Attributes are additional information coded into the tags of HTML elements. They are not usually directly seen by the user, but are used by the browser to determine more about how it will display the element's content.


Test your understanding of the most basic HTML tags and elements.

HTML Fundamental Elements
5 questions

Your turn to try writing some basic HTML. You'll end up with a template you can reuse for almost any HTML page you create.

Now You Try It! (Create your own template for a minimally compliant webpage.)

If you want to add extra spacing either within a line of text or between elements, you can do so using only HTML, no CSS styling required. We'll learn about the <br> tag and the nbsp; HTML entity.

Adding Spaces

If you're creating a simple site on a small budget, you can find an abundance of free images online. We'll learn how to find both public domain and Creative Commons images, and how to prepare them for use on your site.

Images: Finding and Saving

Now that you have some images ready to go, here's how to add them to your HTML documents.

Images: Adding to HTML

Test your knowledge of how to find images, prepare them for use, and add them to your webpages.

4 questions

Your turn to find some images, prepare them for your website, and add them to an HTML document.

Now You Try It! (Find images and add them to a simple webpage.)

Links between documents are what makes the Web so powerful. Here's how you add them to your HTML documents.

Linking: Basic External Links

Linking to other pages within your own site is a little simpler than linking to other sites.

Linking: Basic Internal Links

Special links can link to anchors on the same page, or launch the user's default email program with a new email already pre-addressed and ready to go.

Linking: Advanced Links

Test your understanding of how to add internal, external, and advanced links to your website.

3 questions

Your turn to write some links.

Now You Try It! (Write a block of links to both external and internal pages.)

iFrames let you embed rich content from third-party web services into your own site. Common uses are for videos from YouTube or Vimeo, or interactive maps from Google Maps.


Your turn to try embedding a map into your own HTML document.

Now You Try It! (Embed a Google Map in an iframe.)

Advanced styling of your website is best done with CSS, which we'll learn about in the next section of the course. But you can create some basic styling using HTML alone, relying on browsers' default design choices for various HTML elements.

Quick and Dirty Styling

HTML comments are not (usually) seen by the user and are ignored by browsers. They are for you and any other developer who may later look at your code. They are notes you leave about the structure of your HTML document.

<!-- Comments -->

All Web developers make mistakes. You will too. We can't predict all the ways in which you might make a mistake, but here are some of the most common mistakes that developers make.

Common HTML Errors

You know all the HTML you need for a simple site. What follows in this section is extra credit. If you're content with a really simple site, with basic default design, you could even skip the following section on CSS.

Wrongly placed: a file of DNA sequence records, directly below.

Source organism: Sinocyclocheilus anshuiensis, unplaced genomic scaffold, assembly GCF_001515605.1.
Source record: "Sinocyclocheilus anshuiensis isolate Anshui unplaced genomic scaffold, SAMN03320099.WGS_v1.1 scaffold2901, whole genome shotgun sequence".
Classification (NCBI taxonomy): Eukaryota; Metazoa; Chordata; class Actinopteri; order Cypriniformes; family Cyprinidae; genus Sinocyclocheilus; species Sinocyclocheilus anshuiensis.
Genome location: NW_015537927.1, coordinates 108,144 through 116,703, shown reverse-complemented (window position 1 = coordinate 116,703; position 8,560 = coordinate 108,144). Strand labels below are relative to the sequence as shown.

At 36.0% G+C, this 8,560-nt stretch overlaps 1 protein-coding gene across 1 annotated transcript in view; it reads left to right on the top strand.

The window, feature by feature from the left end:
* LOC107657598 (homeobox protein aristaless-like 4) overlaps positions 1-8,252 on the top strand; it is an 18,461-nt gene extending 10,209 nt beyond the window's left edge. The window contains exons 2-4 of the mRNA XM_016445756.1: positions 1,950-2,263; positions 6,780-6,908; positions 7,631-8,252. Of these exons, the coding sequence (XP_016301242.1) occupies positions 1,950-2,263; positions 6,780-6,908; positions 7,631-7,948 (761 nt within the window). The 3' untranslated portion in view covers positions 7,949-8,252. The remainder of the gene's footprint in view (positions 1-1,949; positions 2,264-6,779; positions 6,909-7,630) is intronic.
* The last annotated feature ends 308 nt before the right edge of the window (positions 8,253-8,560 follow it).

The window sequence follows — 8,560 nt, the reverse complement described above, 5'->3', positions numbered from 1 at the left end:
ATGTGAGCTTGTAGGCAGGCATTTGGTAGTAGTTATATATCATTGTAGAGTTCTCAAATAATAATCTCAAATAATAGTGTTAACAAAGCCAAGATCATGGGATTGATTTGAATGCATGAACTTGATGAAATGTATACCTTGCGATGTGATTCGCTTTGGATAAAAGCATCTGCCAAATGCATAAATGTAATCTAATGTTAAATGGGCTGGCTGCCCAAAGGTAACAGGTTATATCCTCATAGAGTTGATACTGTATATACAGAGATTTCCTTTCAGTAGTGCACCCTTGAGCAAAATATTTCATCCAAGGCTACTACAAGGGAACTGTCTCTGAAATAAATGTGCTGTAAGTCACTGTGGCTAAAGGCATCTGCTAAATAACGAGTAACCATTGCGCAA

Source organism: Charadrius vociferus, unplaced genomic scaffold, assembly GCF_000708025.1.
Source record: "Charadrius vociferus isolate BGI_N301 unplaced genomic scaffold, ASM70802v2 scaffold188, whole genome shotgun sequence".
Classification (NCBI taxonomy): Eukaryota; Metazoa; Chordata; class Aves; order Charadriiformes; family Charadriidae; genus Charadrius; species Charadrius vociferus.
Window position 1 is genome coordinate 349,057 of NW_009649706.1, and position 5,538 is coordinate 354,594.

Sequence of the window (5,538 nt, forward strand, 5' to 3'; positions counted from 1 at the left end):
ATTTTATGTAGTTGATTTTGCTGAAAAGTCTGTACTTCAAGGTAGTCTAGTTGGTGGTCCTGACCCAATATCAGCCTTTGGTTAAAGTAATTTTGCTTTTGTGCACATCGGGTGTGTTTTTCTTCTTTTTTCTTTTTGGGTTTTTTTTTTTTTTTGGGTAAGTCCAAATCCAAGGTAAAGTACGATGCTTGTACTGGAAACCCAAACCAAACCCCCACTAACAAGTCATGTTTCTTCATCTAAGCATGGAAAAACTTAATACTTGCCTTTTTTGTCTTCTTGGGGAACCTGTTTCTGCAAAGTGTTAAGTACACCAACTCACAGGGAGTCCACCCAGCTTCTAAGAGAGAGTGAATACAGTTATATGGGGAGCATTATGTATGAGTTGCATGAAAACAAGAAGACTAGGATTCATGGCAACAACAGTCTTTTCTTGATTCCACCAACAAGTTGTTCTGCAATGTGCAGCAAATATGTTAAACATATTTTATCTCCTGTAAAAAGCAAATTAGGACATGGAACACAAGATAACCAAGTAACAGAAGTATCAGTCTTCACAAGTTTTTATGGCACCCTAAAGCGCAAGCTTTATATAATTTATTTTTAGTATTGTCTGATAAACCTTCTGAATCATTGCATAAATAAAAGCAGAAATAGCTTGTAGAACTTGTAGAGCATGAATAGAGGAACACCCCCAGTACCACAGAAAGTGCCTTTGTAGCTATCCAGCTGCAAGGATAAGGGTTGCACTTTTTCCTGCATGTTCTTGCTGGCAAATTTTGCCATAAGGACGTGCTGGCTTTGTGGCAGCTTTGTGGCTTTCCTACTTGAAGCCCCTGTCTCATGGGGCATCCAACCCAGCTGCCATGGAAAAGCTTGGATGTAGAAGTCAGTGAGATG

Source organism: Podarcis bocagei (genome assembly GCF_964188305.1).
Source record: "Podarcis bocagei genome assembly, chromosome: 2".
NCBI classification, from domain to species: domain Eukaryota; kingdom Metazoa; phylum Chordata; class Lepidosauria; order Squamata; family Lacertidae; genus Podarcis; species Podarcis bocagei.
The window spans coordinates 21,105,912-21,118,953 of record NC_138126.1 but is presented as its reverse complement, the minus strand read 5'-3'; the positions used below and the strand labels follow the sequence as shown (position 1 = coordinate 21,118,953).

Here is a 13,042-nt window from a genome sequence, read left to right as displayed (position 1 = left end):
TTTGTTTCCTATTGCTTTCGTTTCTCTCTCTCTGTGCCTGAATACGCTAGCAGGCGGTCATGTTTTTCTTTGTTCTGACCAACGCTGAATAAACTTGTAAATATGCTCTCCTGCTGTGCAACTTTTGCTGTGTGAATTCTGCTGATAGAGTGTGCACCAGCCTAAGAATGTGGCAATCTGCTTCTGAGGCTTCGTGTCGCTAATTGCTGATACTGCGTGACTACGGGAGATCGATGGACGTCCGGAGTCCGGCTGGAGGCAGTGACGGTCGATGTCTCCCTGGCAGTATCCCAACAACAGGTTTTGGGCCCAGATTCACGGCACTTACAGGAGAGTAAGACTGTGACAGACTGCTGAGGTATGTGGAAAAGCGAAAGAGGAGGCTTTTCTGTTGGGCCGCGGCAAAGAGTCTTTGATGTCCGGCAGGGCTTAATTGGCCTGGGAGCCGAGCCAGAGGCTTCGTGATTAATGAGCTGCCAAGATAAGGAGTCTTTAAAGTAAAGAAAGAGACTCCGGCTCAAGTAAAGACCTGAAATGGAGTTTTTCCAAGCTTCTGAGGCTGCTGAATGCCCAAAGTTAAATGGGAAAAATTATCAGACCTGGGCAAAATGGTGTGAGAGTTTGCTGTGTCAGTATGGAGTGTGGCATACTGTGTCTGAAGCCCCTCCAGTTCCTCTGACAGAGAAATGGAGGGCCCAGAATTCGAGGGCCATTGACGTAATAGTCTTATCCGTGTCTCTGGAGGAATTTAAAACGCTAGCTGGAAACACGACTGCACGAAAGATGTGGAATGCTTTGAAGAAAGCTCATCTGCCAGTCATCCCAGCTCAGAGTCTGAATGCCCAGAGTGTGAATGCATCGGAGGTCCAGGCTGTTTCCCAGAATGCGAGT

You Could Stop Right Here

Though you can create a list using paragraph elements, HTML has dedicated elements for making lists. And these elements will make it easier for you to format and modify your lists.

Extra Credit: Lists

HTML provides a readymade way to create tables of information on your site.

Extra Credit: Tables
Style (CSS)
30 Lectures 04:55:56

Cascading Style Sheets (CSS) are how you override browsers' default style settings and make your own custom design choices. There are three basic ways to use it.

Preview 02:32

Inline Style is applied as an element attribute within your HTML code.

CSS Three Ways: Inline Style

Internal Style Sheets are a dedicated block of CSS code embedded within a Style element of your HTML document.

CSS Three Ways: Internal Style Sheets

External Style Sheets are dedicated CSS documents, saved with a .css extension. You can link as many pages as you like to the same External Style Sheet, making it much easier to keep your style consistent across your site's pages.

CSS Three Ways: External Style Sheets

The "Cascading" in Cascading Style Sheets refers to how browsers resolve very common scenarios in which the same HTML element has multiple and conflicting style declarations applied to it. These conflicts are not (usually) mistakes. They are in fact part of how CSS was designed to work, and how web developers can elegantly craft a subtle and consistent design for an entire site.

Cascading In Action

Let's review the three ways you can apply CSS styling, and how styles cascade.

CSS Three Ways, and Cascading in Action
3 questions

Selectors are the part of a CSS statement that tell a browser which elements you want the styling to apply to.

Basic Selectors

Your turn to try styling using an External Style Sheet.

Now You Try It! (Style using an external stylesheet and basic selectors.)

Element Classes allow you to selectively apply styling to only those elements that have a particular class attribute, which you set in your HTML documents.

Selecting with Element Classes

Element IDs allow you to selectively apply styling only those elements that have a particular ID attribute, which you set in your HTML documents.
Selecting with Element IDs

How well have you learned your CSS selectors?

CSS Selectors
4 questions

Your turn to try styling using Element Classes and Element IDs.

Now You Try It! (Style using element classes and IDs.)

A Font-Family declaration sets a prioritized list of which fonts you would like the browser to use in displaying selected text.

Font Properties: Font-Family

A Font-Size declaration tells the browser how large to display the selected text.

Font Properties: Font-Size

A Font-Weight declaration is used primarily to tell the browser whether or not to display the selected text in bold.

Font Properties: Font-Weight

A Font-Style declaration is used primarily to tell the browser whether or not to display the selected text in italics.

Font Properties: Font-Style

A Text-Decoration declaration is used primarily to tell the browser whether or not to display the selected text with an underline. A Color declaration sets the display color of the selected text.

Font Properties: Text-Decoration and Color

An Alignment declaration sets the selected text to be aligned left, right, centered, or justified.


How well have you learned how to customize all those letters and words on your website?